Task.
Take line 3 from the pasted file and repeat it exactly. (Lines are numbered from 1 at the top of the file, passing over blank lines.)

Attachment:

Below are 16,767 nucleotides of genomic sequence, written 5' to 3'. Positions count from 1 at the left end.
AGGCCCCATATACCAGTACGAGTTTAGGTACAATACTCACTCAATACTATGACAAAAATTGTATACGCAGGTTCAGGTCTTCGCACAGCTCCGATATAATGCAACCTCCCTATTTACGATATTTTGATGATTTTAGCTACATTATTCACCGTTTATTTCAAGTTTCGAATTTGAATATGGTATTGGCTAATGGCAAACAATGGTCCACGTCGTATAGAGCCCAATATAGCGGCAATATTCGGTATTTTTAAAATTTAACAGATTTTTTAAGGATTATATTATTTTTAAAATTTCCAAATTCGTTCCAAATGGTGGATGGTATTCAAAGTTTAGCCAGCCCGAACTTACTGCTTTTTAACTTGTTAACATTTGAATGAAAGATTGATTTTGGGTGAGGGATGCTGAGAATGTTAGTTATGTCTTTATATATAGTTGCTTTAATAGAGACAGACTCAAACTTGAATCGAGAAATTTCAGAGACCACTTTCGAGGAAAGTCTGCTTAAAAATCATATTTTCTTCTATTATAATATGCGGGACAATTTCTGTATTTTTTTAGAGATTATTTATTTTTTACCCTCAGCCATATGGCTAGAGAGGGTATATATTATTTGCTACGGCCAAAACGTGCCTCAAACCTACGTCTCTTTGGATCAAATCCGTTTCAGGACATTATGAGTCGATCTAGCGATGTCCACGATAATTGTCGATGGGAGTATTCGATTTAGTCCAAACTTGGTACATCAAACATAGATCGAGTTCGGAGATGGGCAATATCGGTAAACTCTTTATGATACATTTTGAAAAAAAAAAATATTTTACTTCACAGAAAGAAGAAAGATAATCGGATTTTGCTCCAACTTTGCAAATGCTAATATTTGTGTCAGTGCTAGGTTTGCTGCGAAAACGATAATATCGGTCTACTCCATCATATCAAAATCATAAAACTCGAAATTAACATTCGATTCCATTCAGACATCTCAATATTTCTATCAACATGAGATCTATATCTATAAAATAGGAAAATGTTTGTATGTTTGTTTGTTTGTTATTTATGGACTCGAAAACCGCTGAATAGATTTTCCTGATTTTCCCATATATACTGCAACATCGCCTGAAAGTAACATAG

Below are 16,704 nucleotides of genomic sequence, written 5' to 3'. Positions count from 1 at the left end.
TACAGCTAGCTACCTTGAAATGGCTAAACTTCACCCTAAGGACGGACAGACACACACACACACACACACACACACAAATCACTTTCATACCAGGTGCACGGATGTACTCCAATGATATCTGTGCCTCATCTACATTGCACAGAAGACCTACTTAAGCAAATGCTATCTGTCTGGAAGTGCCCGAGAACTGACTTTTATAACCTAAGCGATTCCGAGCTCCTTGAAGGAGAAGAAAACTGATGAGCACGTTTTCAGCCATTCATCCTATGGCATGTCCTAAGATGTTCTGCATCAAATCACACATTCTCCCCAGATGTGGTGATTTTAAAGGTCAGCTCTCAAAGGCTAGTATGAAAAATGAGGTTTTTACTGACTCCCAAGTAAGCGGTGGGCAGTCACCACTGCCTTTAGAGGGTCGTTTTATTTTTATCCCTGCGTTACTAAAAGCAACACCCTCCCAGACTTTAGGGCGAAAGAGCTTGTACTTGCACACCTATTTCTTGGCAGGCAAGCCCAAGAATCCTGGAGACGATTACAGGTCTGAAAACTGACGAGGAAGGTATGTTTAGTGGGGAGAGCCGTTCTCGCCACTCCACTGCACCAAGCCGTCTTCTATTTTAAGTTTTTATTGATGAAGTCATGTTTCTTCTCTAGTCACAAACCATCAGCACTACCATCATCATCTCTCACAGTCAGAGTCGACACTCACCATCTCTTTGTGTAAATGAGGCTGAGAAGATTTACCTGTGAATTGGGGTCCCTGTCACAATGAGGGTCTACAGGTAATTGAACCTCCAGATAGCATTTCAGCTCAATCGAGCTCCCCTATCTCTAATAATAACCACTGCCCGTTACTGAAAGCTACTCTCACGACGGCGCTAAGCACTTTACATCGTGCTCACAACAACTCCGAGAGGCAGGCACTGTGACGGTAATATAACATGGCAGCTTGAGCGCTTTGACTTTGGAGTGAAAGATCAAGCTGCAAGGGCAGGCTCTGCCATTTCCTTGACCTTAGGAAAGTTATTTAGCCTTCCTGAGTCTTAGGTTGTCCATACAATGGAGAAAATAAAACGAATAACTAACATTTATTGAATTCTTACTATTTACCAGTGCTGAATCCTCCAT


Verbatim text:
Below are 16,704 nucleotides of genomic sequence, written 5' to 3'. Positions count from 1 at the left end.